This should be end of it. I can assure you Mr Ashton has taken liberties with his description of both the size and placement of the tattoo.
Now I’ll always know what time it is. x Neil.
Yes, it’s been a while. This summer at Jamberoo we have been visited daily by a growing flock of King Parrots.Yesterday there were nine on the balcony, including four adolescents. One has taken to following me around the garden, and they are happy eat from your hand if you like.They are getting stiff competition from a marauding bunch of white cockatoos who are hilarious and destructive in turn.One has taken to eating the back door and he and I now have a running battle, me with the fire hose in hand. It’s been a glorious few weeks down here but now just two more sleeps until the year swings in to gear.There’s lots on. The ABC has now given a go ahead and commissioned a one hour documentary of the poker machine industry in Australia. We are now in fund raising mode for that, and we need to cash flow the project and supplement the ABC money with philanthropic funding. The working title for the film is ” Ka-Ching!. The rise and rise of the Pokies”. Next Monday I head to Adelaide where I will be based most of the next two months. There is a state election on March 15 and we are doing the campaign for Premier Jay Weatherall and his Labor government. They are going for as fifth term and it will be very tough, especially given the swing to conservative government across the county. The other major project for the year is working on “Recognise”. This is the movement to change the Australian constitution to give recognition to the first Australians. Here’s a pic from the launch in Melbourne which set off the “Journey to Recognition”, a walk/run./cycle/ride/kayak etc around Australia which will continue until the vote.( please see recognise.org.au and join up if you haven’t!). I’ve also included a pic of Tony Abbott and wife Margie wearing their “R” badges. He is a strong supporter, and we all hope will maintain that support against some of the more ratbag right regressive elements.
Summer here was busy to begin with – thirty-five locals for a sit down lunch, and then a glorious Christmas dinner made in full- English style by Caroline. Tom and Anna and Gyda Currie were here for that. Since then we have been gardening, cooking( me) sculpting( Caroline) and generally dagging about. Caroline has stopped eating meat and so my cooking has been a vegetarian adventure. Best book has been River Cottage Veg everyday, and the standout dish which I’ve made twice is a baby beetroot tart tartin. Sourdough bread making has continued with mixed success.Here’s one that worked well enough.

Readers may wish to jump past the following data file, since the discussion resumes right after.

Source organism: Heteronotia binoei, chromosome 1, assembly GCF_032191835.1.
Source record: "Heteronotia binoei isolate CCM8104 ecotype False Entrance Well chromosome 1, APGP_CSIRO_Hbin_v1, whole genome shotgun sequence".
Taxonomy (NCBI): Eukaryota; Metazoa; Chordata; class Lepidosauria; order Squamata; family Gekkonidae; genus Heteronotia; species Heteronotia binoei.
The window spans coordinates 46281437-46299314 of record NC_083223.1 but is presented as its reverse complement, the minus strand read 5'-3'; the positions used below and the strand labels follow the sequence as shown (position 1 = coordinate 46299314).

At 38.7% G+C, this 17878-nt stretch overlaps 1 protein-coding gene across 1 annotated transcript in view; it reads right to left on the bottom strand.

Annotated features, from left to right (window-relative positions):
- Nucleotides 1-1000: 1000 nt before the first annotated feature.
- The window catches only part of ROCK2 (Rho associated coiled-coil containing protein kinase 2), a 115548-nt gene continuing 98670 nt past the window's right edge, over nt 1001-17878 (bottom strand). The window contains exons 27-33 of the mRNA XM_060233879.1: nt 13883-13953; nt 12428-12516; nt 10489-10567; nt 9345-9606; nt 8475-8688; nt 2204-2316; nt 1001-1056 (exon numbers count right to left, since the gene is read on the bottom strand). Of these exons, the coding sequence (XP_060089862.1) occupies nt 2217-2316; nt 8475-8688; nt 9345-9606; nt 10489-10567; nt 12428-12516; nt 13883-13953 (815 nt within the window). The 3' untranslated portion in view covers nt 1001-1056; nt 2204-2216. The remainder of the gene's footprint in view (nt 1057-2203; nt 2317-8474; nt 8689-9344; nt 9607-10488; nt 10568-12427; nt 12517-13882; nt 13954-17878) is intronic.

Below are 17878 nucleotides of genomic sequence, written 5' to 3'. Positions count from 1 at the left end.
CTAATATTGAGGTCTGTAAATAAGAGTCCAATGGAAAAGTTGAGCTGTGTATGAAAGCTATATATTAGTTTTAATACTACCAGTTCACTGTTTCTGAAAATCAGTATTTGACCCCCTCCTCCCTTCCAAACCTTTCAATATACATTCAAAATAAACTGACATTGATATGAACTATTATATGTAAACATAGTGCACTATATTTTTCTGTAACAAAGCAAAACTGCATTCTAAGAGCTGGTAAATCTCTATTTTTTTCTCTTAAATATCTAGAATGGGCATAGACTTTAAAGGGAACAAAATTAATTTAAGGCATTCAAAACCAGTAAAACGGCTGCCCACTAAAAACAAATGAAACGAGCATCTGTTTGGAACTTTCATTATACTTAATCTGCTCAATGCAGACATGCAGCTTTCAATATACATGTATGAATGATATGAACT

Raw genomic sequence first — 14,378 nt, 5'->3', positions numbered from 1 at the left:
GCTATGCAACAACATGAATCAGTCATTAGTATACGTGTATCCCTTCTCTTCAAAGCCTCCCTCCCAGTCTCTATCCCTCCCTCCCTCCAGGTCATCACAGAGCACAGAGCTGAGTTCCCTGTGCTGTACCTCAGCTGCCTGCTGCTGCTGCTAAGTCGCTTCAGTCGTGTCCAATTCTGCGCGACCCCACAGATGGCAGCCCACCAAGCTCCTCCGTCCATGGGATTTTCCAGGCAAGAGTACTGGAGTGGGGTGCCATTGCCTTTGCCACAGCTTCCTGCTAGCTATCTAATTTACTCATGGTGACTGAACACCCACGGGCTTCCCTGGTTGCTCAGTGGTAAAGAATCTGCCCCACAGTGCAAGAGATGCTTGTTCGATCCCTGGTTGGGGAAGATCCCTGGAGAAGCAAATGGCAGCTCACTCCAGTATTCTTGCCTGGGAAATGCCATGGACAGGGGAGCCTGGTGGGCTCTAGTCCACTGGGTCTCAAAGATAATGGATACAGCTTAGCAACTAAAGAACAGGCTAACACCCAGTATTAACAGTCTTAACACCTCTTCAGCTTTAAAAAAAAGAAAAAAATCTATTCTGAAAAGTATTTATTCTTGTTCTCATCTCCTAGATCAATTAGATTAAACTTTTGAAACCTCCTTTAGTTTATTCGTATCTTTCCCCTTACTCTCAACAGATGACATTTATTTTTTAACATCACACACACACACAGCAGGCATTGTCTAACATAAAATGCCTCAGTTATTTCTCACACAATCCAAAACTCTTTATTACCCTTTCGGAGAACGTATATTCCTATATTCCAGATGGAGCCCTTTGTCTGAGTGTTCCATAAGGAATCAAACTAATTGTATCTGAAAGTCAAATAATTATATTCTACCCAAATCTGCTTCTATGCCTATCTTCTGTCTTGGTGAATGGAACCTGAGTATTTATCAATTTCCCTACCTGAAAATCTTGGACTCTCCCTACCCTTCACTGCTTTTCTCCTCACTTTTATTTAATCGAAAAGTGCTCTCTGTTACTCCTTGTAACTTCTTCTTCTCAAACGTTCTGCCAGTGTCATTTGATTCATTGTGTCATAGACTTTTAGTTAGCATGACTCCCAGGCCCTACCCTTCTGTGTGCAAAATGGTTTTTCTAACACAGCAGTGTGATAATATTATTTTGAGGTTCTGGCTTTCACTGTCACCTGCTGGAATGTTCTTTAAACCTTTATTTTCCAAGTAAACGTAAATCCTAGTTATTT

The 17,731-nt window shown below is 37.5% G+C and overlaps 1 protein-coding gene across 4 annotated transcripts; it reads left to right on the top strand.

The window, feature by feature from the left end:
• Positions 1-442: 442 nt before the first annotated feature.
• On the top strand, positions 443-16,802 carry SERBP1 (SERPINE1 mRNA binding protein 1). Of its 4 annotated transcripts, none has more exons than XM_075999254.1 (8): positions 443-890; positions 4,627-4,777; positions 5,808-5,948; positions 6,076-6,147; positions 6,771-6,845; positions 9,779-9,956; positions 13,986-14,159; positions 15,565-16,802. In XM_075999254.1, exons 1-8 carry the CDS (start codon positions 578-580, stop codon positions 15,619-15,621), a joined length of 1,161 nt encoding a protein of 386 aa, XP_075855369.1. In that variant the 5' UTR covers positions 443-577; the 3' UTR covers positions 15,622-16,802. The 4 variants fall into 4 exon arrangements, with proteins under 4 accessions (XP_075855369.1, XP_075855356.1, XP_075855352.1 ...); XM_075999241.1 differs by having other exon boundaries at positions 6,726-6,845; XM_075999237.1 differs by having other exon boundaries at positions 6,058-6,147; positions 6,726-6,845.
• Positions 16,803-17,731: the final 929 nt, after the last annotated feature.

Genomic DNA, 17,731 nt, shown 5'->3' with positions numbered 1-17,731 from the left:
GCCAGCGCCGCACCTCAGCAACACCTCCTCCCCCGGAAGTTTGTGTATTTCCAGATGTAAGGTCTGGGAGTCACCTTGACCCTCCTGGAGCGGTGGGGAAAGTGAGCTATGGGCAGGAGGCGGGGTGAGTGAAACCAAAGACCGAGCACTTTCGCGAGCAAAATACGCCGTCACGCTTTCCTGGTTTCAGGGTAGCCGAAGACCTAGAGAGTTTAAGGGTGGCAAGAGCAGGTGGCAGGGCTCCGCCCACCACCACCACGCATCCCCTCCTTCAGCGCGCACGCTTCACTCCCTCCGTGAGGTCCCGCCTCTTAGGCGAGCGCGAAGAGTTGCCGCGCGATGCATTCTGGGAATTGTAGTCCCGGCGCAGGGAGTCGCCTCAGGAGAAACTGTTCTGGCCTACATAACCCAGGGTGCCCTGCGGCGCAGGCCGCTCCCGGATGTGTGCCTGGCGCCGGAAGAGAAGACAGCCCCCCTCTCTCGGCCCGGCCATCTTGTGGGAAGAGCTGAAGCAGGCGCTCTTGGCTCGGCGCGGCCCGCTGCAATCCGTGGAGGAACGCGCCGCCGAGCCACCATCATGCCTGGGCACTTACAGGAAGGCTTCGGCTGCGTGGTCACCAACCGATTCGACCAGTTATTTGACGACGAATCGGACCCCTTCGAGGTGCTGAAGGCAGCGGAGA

Evenings have been spent watching re-runs of Midsomer Murders, and occasionally something a little more challenging. One highly recommend documentary is “Nostalgia for the light”. It is from Chile, beautifully filmed and truly original. Our viewing has been accompanied by the colony of micro bats who have taken up residence in the doors. Here’s on that landed on the sofa. They are tiny – easily fitting in the cup of your hand – and have ferocious looking little fangs.
The cameras have been pretty idle, but here’s one shot taken with the Leica up on Barren Grounds. About two years ago the clever clogs at the local fire Authority let a small burn off get out of control and scorched half the mountain. These grasses called xanthorrhoea are the first things to come back.Other sightings have included what I’m pretty sure was a very young fox, more wallabies than I’ve seen before, and lots of lyrebirds. I hope your year is full of joy and discovery. Neil.
..when cloudy was the weather I met with an old man cloth-ed all in leather, he wore no shirt upon his back but wool unto his skin, singing howdy do and howdy do and howdy do again”. I’m pretty sure that was the title and opening of a Steelye Span song that we used to sing. Being in the UK brings to mind many of those old folk songs that they and Fairport Convention reworked. Anyway…..it was certainly misty the second morning I was here and woke early for a walk along the Thames up to Marsh Lock. Here’s a few of the B&W pics taken on film with the Leica.
As part our thirty-year wedding anniversary celebration, Caroline has taken me on a magical mystery tour of Devon.The big surprise was a visit to River Cottage Farm, made famous by Hugh Fearnley-Whittingstall’s Channel 4 program. They run two and four day cooking course as well as intensives for chefs. Caroline took us both on the “one day experience”. There is always some apprehension with something like this that it will be overly commercialised, but our fear evaporated quickly. It was a really very special day and I would recommend it to anyone with interest in sustainability, food, country living( and pig butchering if that’s your thing). Over the course of the day we foraged for blackberries, wild sorrel, hazelnuts, picked zucchini flowers, herbs tomatoes etc.This was all taken back to the chef to include in the dinner. From there is was bread making , learning to fillet fish and dissect a chicken, make a puff pastry dessert and finally how to cure bacon. Then 20 of us sat down to dinner and ate the lot.
We stayed at Spillers Farm B&B, run by the delightful Keith and Bridget( pictured below). Keith is an East London escapee who fell in love with the country and now raises organic pigs and chicken and makes the best sausages and bacon you’ll ever eat. Bridget runs keep it all on the rails and its again a highly recommended place to stay.